I've also been ruthless about turning down the sort of bread and butter commercial work that's stupid, exhausting and which has a half-life of about 3 months. To wit, we no longer accept catalog-type jobs shooting products against white backgrounds. Those icky products would be things like desktop computers, electronics and assorted tech gadgets. 

We just declined to bid on a project to shoot tons and tons of food images in one 8 hour day for a national restaurant chain. It was an unrealistic "ask" and I didn't even want to go through the usual routine of either bidding it high enough to make them go away or default to telling them "we're already booked." I finally, honestly just said that we weren't interested and suggested that there are many hungrier photographers out there who could really use the work. 

This new resistance to work extends to big studio projects for national manufacturers. Someone got in touch to see if they could book two days in December to have me photograph very large metal cabinets filled with servers and electronic stuff, in my studio. The enclosures measure eight feet by nine feet. They would not even fit in the studio door. And we know how those "two day" jobs expand. First there's an endless flurry of phone meetings. That's followed by a few reschedulings. Followed by a request that we be on-hand to receive a couple of multi-ton products a couple days in advance. Followed by two days of unrealistic expectations and those endless: "this was a demo/prototype/loaner/damaged in shipping item. Can you extensively Photoshop it to get rid of all the scratches, uneven paint, broken parts, etc.?" Followed by, "The soonest the freight company can come by and pick up these things taking up all your space is....next week," Ah....two days. We'd like to book a two day shoot that will take over your life like a virus...

So, those jobs are gone. Rejected. Trashed. But I guess it's about time to prune the deadwood of jobs. 

I love taking portraits. Haven't slowed down in the least. But I just want to pick the people I photograph, not the people who get sent over by companies anxious to populate a boring website with their "team."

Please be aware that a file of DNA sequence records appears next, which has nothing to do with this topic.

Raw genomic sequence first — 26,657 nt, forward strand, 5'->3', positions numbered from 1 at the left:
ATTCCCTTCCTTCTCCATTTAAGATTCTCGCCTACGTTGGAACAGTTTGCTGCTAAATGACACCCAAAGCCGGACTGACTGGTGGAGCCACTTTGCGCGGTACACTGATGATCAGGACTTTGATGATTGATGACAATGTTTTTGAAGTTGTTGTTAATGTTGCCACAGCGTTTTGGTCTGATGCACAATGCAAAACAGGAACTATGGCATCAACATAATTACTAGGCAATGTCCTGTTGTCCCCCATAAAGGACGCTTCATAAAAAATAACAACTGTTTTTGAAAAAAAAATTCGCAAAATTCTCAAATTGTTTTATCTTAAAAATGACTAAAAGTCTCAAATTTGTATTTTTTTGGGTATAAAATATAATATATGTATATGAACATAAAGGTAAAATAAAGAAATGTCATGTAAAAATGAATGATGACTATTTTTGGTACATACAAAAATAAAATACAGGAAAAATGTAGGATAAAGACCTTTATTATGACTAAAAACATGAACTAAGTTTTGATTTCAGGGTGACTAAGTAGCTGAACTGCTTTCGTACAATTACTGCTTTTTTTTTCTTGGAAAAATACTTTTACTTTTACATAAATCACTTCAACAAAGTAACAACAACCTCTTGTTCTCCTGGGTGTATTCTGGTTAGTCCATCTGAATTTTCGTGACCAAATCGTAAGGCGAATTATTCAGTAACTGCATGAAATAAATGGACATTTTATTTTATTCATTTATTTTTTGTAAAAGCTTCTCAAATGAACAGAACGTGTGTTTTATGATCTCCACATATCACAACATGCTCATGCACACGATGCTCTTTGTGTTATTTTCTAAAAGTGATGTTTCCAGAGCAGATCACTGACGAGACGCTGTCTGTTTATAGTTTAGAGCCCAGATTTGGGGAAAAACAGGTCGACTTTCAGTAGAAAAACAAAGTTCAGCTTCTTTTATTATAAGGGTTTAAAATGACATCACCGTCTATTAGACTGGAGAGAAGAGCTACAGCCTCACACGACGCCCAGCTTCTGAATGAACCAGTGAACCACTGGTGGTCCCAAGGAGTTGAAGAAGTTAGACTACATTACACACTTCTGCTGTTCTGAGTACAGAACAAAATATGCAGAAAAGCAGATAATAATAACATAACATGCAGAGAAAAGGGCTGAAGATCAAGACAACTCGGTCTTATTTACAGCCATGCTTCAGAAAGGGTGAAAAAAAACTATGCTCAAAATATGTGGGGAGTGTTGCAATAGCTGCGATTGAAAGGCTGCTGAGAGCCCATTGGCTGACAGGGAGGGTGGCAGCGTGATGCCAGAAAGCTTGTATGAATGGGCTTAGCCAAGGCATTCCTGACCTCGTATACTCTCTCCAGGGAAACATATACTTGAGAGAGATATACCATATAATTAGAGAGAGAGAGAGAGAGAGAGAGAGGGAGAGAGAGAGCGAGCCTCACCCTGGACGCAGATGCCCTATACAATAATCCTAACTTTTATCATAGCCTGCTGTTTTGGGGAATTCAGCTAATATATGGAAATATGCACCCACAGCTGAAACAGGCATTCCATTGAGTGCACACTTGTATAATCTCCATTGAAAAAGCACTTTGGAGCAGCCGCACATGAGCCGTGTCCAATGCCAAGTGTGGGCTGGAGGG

Really, I'd love to just keep working on getting better and better at making little movies, and personally interesting photographs of people. Of course, if we weren't in the middle of a raging pandemic I'd want to spend lots and lots of time traveling. And hanging out in cool places with Belinda. 

Things are good within the confines of our little half acre. We've always got personal projects on which yo work. We have our morning walks after my earlier morning swims. We cook meals together and enjoy each other's company. But I've never been so aware of the passage of time. Or the oppressive nature of being bound into one geographical area so tightly. 

I'm assuming so much of what I'm feeling today is a result of dealing with the shock and horror of turning 65 years old this month. I guess this new reticence to do any boring commercial work started around the time I had to figure out Medicare. That was last month. It required me to admit that even though I have the maturity of an 18 year old I really am transitioning to, um, middle age. With only forty or fifty years left in front of me I'm thinking it's past time to concentrate on the stuff I really want to do as opposed to all those projects I used to feel that I had to do. 

I'm guessing the majority of my readers have already figured this out. I used to think it was different for everyone but more stuff is the same than it is different. We get gray. We slow down. We want to stay relevant as long as we can. Ah well, enough complaining. I need to pack. I'm photographing an outdoor concert at Zach Theatre this evening and I want to bring fun toys to experiment with. First concert shoot using the Lumix S1H. The other camera is the S1. It will be interesting to see if they are interchangeable or if they each have their own quirks. But that's a blog for another day.



Exhausting, frustrating but fun workday.

 This image has nothing to do with the post below. I just liked it and wanted something to put at the top of the post. And...dog. 

There is something exhilarating about working in a medium where you are still very much a "student." While I've been feeling that photo assignments have been growing stale for me lately the challenge of working at the very edge of what I know in the video editing world is both daunting and very satisfying. 

My friend, Kenny, is a wonderful singer and he was asked to "cover" a couple of songs from an upcoming, virtual, online holiday party. The client wanted him to have us create two videos of him singing; one for each song, with a bit of comedy at the end of the second video. Kind of a "sign-off" for the evening.